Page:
4Ñ…DVDRip | AVI / tscc, ~396 kb/s | 1024x768 | Duration: 23 hours | English: PCM, 352 kb/s (1 ch) | 7.98 GB
Reading tape is undoubtedly the purest form of trading. It is definitely one of the most misunderstood forms of trading, it's a skill that virtually all short-term traders would love to master, and it is also very difficult to find any useful information about on the web. The little bit of information that does come up on a search engine is frustratingly stupid, usually a YouTube video of a novice yelling out something like 'lots of red on the tape, lots of red - I think I need to short'. So if you're all about losing money, be my guest and jump into the position after you see the waterfall. Usually that entry is way too late and for all the wrong reasons. This has changed with the release of our new Tape Reading Made Simple video. It is beyond any doubt the most comprehensive work ever published about reading tape in an electronic era. It details setups ranging from a beginner level through a very advanced tape reading level, and presents things in such a way that many of the skills can be learned in a reasonable period of time instead of taking several years worth of 7 hour days staring at a Time & Sales window. Before we rattle on too much about the video, let's talk a bit about tape reading, define what it is, and give an idea of what a skilled tape reader can accomplish.
Tape Reading Defined
The term "tape" came about back in the 1870's with the invention of the ticker tape machine. It was basically a modified telegraph machine; the difference was that you didn't listen to the dots and dashes clicked on the telegraph. Instead, it printed a brief symbol of a stock followed by the price and volume of the last trade - this rolled out on a paper tape. It provided a huge increase of speed in transmitting trade information to the various banks across the country.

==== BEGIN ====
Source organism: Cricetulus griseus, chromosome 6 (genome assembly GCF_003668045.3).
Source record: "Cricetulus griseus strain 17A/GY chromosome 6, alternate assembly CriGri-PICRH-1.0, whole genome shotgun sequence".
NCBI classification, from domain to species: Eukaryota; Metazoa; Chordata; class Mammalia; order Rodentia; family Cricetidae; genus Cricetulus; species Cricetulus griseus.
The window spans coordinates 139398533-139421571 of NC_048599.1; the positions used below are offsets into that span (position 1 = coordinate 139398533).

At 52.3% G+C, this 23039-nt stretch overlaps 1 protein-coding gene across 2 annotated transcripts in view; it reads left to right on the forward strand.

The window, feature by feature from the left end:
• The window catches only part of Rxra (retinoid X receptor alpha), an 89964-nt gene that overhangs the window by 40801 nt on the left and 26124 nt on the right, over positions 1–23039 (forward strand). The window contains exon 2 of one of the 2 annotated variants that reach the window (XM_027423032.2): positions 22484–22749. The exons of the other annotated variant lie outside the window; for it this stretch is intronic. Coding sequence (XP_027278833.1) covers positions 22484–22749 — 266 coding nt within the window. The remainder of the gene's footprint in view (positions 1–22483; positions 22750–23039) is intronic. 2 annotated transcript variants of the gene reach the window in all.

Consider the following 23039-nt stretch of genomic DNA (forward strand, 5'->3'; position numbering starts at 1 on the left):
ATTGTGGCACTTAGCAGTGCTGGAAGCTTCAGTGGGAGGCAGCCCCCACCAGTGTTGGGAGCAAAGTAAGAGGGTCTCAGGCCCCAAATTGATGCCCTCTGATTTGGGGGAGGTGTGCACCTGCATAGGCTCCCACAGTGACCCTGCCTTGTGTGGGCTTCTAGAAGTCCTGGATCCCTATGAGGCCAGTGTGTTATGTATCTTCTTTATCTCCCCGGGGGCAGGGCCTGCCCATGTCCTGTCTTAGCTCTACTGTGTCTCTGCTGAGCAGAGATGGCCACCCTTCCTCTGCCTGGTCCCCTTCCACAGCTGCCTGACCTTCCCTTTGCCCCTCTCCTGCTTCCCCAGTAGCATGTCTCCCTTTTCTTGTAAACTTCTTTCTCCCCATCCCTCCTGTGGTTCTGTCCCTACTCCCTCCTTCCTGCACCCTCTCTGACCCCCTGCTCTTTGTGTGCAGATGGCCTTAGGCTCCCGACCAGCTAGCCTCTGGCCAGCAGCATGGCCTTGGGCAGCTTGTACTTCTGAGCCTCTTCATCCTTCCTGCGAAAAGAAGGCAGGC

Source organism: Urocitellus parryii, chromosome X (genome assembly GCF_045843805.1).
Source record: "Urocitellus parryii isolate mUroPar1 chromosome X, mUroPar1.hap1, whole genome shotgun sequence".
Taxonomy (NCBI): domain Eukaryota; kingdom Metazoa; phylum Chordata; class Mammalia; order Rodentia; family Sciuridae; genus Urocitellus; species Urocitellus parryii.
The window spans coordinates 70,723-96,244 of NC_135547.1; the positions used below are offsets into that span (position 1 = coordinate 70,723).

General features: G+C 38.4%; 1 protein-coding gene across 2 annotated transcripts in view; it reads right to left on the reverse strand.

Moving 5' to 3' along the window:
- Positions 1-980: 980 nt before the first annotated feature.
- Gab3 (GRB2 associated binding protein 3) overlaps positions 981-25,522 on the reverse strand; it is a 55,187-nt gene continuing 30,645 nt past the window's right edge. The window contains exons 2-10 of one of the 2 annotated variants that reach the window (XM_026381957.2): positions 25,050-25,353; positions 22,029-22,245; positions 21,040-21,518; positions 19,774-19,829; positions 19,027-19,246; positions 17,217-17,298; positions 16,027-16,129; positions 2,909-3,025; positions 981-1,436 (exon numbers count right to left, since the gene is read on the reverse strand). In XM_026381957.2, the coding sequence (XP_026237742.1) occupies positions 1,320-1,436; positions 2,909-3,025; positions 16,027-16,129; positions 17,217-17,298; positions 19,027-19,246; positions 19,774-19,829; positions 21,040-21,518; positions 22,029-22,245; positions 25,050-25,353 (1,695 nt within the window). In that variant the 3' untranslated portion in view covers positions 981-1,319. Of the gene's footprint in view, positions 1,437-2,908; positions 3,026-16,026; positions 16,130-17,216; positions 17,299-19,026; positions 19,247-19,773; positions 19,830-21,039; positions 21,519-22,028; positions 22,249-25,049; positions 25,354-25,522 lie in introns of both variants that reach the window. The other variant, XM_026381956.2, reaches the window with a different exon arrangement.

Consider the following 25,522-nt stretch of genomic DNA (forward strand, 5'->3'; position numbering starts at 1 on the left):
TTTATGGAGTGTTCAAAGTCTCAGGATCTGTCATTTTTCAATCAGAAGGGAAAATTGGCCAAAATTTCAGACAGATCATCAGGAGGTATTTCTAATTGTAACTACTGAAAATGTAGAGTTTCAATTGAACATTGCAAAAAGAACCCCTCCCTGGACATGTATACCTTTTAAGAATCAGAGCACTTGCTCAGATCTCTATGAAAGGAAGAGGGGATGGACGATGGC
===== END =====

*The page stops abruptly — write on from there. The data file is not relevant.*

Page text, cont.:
How was it used? Traders would stand around and read the tape - or actual executions - coming out of the machine and make decisions on whether to buy or sell. If they wanted a chart, they drew it by hand based on the closing price at the end of the day.
Fast forward 140 years and we now know the "tape" as the electronic Time & Sales window on our charting platforms, such as the one shown at left. When it is set up correctly, it conveys information that can be used to fine tune entries to a very precise level.
There is an old saying - you've probably heard it - 'the tape never lies'. That is a profound truth, which is what makes learning to read the tape so valuable.
Think tape reading won't help? Chew on this for a moment: Large traders, traders who scalp 5-20,000 ES contracts, they know all the levels - the pivot points, support and resistance areas, POC/VAH/VAL numbers, they know where traders are likely to initiate trades, and they know from the chart where other traders are likely to place stops. When you trade off of a chart, you won't know they're working until you get stopped out.
However, when you read the tape correctly, you can tell when these large traders are acting. So answer me this: would you rather see the 20,000 lot trader building a position and join him, or sit around trading off of a chart, waiting for him to pick your pocket?
Oh, and by the way, using a tick chart is not reading tape, even if you set it to one tick - it's using a tick chart. It doesn't display information in the same way. Your platform cannot draw the movement of a bar or candle in such a way that it clearly conveys the same information as a T & S window.
Really, the same goes for watching price move up and down your DOM or watching the Bid/Ask change on your Level 2 - it can be effective but it's not reading tape because it's not accurately representing actual sales and volume.